No One Writes to the Colonel (El Coronel no Tiene Quien le Escriba) by Gabriel García Márquez, 1961

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NO ONE WRITES TO THE COLONEL (El coronel no tiene quien le escriba)
by Gabriel García Márquez, 1961

The Nobel Prize-winning Colombian writer Gabriel García Márquez began to publish his work in the early 1960s. His monumental best-seller One Hundred Years of Solitude (Cien años de Soledad), published in 1967, established a distinguished literary career.

Published four years after it was written in Paris and considered by critics to be one of García Márquez's most finished works (he has said that he rewrote the story more than 11 times), "No One Writes to the Colonel" ("El coronel no tiene quien le escriba") demonstrates the qualities that were to mark his style. Parting from the single image of a solitary old man who waits in vain—a technique the author himself has identified as the basis for most of his works—the story communicates repression and violence in a subdued and pathos-ridden village.

The action covers a few months in the life of a colonel whose pension, delayed 15 years by an overwhelming bureaucracy in a marginalized world, becomes an obsession. Reduced to penury and near starvation despite his veteran status, the protagonist and his asthmatic wife live in anticipation of his pay. But every Friday the mail launch, the only apparent contact with the outside world, comes and goes with the same declaration from the postmaster, "Nothing for the colonel. No one writes to the colonel."

An understated tone and quotidian descriptions typify García Márquez's prose. Along with the townspeople's attitudes of resignation, these stylistic qualities offset an implied reality of violence and repression to create a heightened sense of irony. Martial law reigns in the town. Everything, including the movies, is censored. Yet the repressive observances are such a part of daily life that they have become ingrained in a familiar pattern. On his way to a funeral the colonel cynically observes that the dead man is the first to die of natural causes in many years. During the procession he is reminded that a burial must not pass before the police barracks. There are constant references to clandestine activity that seems to lead nowhere and be taken seriously by no one. When the colonel mentions the possibility of elections, the town doctor says, "Don't be naive. We're too old to be waiting for the Messiah."

Despite the repression the inhabitants appear not to be in immediate danger. Habituation, rather than fear, drives them forward in their daily activities. The potential for tragedy remains implicit with Agustín, the colonel's son who was murdered nine months earlier for distributing clandestine leaflets at a cockfight. We expect a similar outcome near the story's end. During a heart-stopping moment Agustín's killer, cocked gun in hand, blocks the colonel's path. In his characteristically ironic way, however, García Márquez deflates the scene. Demonstrating the courage and strength that he must have displayed as a young soldier, the immutable old colonel passes without incident, noting that his enemy, "small and Indian looking," emits a "baby scent."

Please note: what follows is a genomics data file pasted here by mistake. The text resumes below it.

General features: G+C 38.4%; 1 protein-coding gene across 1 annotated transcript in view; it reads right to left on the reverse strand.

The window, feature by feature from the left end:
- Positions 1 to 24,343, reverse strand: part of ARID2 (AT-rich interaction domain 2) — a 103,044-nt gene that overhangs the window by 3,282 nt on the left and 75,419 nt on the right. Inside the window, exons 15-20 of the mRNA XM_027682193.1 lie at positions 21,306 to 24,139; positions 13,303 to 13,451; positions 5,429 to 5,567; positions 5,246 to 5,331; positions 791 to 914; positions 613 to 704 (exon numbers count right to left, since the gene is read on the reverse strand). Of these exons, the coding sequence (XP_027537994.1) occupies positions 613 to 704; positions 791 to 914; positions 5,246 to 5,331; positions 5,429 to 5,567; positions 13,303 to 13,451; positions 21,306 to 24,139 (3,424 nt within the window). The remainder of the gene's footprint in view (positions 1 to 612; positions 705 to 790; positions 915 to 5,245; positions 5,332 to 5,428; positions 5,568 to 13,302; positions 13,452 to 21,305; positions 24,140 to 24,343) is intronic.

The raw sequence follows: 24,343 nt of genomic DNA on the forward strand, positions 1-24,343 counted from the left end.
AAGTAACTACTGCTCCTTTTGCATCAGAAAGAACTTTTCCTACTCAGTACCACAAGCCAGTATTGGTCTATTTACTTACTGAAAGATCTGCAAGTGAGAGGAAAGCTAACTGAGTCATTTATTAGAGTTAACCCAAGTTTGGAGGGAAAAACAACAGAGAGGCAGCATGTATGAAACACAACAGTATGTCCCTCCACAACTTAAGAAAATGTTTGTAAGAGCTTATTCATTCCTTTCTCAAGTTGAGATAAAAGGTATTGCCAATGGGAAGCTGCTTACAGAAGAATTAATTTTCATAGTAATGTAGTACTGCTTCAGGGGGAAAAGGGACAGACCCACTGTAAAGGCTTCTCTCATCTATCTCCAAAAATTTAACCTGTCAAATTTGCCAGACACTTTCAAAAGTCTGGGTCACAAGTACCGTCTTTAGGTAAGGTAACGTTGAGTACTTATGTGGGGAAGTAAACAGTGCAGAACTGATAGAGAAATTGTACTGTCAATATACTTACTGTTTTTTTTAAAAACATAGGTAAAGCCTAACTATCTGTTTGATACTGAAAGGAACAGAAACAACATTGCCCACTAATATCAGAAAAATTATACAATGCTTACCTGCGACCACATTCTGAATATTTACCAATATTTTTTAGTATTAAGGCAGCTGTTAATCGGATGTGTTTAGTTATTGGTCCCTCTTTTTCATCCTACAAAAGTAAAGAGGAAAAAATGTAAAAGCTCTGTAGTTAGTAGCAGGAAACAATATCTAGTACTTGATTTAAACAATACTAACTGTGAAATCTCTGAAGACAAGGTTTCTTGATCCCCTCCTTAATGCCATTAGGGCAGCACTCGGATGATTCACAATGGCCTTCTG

As does all of García Márquez's work, the story contains an implicit social protest toward Latin American politics and society. Don Sabas, the colonel's compadre, is "the only leader of his party who had escaped political persecution." True to type, however, as the doctor characterizes him to the colonel, Sabas is the double-crossing land baron who has accumulated great wealth at the expense of the weak and the poor. The politicians, also through the enlightened doctor, are portrayed as anonymous forces with no immediate impact. Yet their repressive practices remain tacit in the consciousness of the apathetic people. Not even the colonel escapes criticism as his wife admits with shame that she "even went to the Turk's" to sell the clock.

Perhaps the most important aspect of the story resides in García Márquez's ability to create resonance with a single concrete object. Agustín's rooster, a legacy to his parents and a representation of his rebellion and demise, constitutes the greatest element of redemption for the colonel and the town. Secondary to the promise of the money it will earn in January as the cockfighting season begins, the rooster augurs hope for change. During the entire story the hunger motif makes itself felt as the colonel and his wife sacrifice their food to the bird. They peddle it to Agustín's friends and don Sabas with the expectation of getting as much as 900 pesos. But in the end, as he rescues the rooster from a trial fight, the colonel has a revelation, feeling "that he had never had such an alive thing in his hands before." Reminiscing about better days when his son was alive, the colonel decides that the rooster is not for sale. As his wife asks what they will eat if they keep the rooster, the old man ends the story with his powerful one-word reply: "Shit!" In the rooster's palpitating heart Agustín has returned to the town, fulfilling his father's lifelong hope of assertiveness and action.

As García Márquez successfully accomplishes later in Chronicle of a Death Foretold (Crónica de una muerte anunciada), in "No One Writes to the Colonel" he creates characters whose earnestness and persistence allow the reader to hope against the inevitable. Along with the protagonist, we lift our expectations to prevent sorrow and hopelessness from settling into our consciousness. The work's deadpan style, which recalls oral storytelling at its best and which often reaches very humorous levels, provides a vivid experience that shows us how grace and courage can overcome repression and fear.

—Stella T. Clark